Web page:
Here's my very first village map. I borrowed the Village of Hommlet layout so I could ignore the world-building aspect and concentrate on experimenting with various mapping ideas I had. I thought it turned out okay.
I jumped back and forth between Illustrator, Photoshop, and Bryce for this. I lost my weekend building this, but gained lots of great learning. Next time, it'll be faster.
Sorry I didn't include a location key. You will have to find and dust off your old T1 module if you want to find out what's what...
I like everything, except for the shadows. They indicate that the sun is high in the nrothern sky, and this jars the most for me with the majority of some maps. Living in a northern hemisphere, and most campaign worlds depicting a northern hemisphere (Exception is the continent of Ansalon for Dragonlance which is in the southern Hemipshere), most shadows should point to the top of a page.
Again, this a critique and a suggestion. If the shadows would be adjusted to point north (indicating a Sun in the sourthern Sky), this would eliminate the disconnect with the map, and make it much nicer.
I love the map rlucci. The lines are clean, its informative but at the same time there is also a sense of realism to it created by, inter alia, the shadows. I thin most successful maps balance the two forms well.
I must disagree with Neon though about the shadow direction. Why should fantasy worlds be set in the Northern hemisphere? This may be Southern hemi bias talking, but I dont think there is any sound basis, climatic or otherwise, to support only Northern communties. Kudos to the makers of Dragonlance.;)
inter alia - spot the lawyer <g>
I never really thought about that before. I see your point, but I would think that this would screw with the illusion of depth. I'll have to try this...
Originally Posted by NeonKnight
I just rendered my rough terrain with the sunlight coming from the southwest and my brain seems to be to be able to interpret the depth illusions just fine. Okay. I'll try my next map with southerly lighting, then.
I looked at this map earlier and like many many aspects of it. Esp the 3D feel to the river banks etc. The shadows are strong. I don't mind that but I always find it gives issues when you try to add extra icons to the map or try to blend this map in with a bigger area. Maybe neither of those two would be an issue. Certainly strong shadows are unusual and it does bring out depth in the landscape.
The one area that does jump out to me is the way all the buildings are quantized to 45 degree angles. Can you position them with other angles or is that a software limitation. All the terrain and water look quite natural that the exacting nature of the building lines lend a kind of CAD like sterility to it that is a bit of a shame.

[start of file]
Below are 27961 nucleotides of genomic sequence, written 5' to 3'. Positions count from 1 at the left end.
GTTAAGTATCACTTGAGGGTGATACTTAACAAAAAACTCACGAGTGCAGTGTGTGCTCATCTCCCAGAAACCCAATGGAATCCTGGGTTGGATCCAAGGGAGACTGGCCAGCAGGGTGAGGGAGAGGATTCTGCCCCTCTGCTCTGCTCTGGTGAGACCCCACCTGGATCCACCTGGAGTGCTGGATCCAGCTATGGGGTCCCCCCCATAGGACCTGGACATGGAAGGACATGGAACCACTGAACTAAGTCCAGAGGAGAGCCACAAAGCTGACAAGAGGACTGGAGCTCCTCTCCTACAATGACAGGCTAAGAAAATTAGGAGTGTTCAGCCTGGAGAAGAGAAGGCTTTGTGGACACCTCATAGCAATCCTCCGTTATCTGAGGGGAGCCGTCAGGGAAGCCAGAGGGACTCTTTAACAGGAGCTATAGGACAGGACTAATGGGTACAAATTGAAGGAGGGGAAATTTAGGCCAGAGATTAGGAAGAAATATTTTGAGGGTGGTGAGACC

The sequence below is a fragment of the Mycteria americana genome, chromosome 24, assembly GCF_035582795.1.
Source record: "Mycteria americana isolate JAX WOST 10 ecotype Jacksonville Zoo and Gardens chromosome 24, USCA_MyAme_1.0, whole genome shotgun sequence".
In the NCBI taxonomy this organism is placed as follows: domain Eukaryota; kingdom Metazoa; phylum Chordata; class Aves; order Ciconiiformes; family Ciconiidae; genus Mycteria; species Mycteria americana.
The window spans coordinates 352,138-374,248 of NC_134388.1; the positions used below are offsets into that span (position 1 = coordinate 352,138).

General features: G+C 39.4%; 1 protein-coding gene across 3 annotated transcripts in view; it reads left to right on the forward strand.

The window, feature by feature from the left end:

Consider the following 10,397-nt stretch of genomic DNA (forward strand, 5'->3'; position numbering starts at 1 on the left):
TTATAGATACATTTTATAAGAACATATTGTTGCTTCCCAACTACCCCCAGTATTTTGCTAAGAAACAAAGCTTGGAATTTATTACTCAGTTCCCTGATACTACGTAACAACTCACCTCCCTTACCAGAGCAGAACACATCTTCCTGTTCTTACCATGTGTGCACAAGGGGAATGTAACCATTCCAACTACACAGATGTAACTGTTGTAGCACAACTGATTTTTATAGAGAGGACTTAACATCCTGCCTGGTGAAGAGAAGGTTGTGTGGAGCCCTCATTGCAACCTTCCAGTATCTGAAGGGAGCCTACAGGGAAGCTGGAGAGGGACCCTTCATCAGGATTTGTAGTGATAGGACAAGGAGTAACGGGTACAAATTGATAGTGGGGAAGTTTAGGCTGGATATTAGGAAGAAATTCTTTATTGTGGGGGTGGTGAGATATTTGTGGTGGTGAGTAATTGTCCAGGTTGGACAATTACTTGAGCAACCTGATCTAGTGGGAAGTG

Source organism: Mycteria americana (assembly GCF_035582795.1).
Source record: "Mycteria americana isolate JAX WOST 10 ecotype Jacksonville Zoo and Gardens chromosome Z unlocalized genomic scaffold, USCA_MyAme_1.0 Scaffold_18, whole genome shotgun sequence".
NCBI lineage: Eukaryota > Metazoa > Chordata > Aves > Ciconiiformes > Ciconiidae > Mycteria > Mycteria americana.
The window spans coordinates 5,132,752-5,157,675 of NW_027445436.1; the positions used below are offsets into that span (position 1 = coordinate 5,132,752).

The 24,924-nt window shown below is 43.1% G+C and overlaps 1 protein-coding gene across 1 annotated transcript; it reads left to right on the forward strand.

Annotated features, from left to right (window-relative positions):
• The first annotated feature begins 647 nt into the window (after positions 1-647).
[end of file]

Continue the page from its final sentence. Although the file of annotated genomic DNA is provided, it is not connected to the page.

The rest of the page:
I agree, except, the Village of Hommlet is located near Veluna, in the Northern Hemisphere of the World of Greyhawk. Because of the known location of the village, the shadow jars with me.
Originally Posted by Torq
That said, it is a bit of a bias that the majority of campaign settings that are published tend to be designed by people who dwell in northern hemispheres, and asa result tend to follow the natural laws as where they live (Sun is in the south, Sun rises in the east, sets in the west, tides are affeceted by a singular moon, etc.)
So, as I said before, if the map is of a well known area (be it fantasy or real-world), I look to the visual clues on a map to match what I expect. Kind of like RP Miller's pet peeve of Rivers ;)
No prob, like I said, it is my personal pet peeve ;)
Originally Posted by rlucci
Have you tried to indicate the digging of the foundation for Rufus's Keep (Area 30), and the dwarven stonesmith camp?
I quite like this map for a few reasons.
I like the way the shaded relief effect is emphasized by the cast shadows, especially those cast by the cliff north of the river.
I really like that using simplified building shapes produce shadows that again hint at the terrain, like the one cast by building 7.
Lastly, the shadows help indicate the height of various buildings (like the tower, 30).
I don't think this would work well the buildings were denser, and/or wrapped by a wall. It would end up (while realistic looking) too busy. Softening the shadows might help visually (though at this scale shadows cast by the sun would be hard edged).
A question - how much exaggeration of heights (for both buildings and terrain) did you use?
It's kind of a convention to shade maps as if they are lit from the northwest or upper left corner. Don't know why, but the illusion seems to work better that way. Lit from the south, which makes sense in the northern hemisphere, high points tend to look like indentations. I don't know the psychology of that, but hey. That said, I really like this map. Could have been a good entry for Wild West Town. I'm guessing the 45 degree bias is from the original Village of Hommlet map.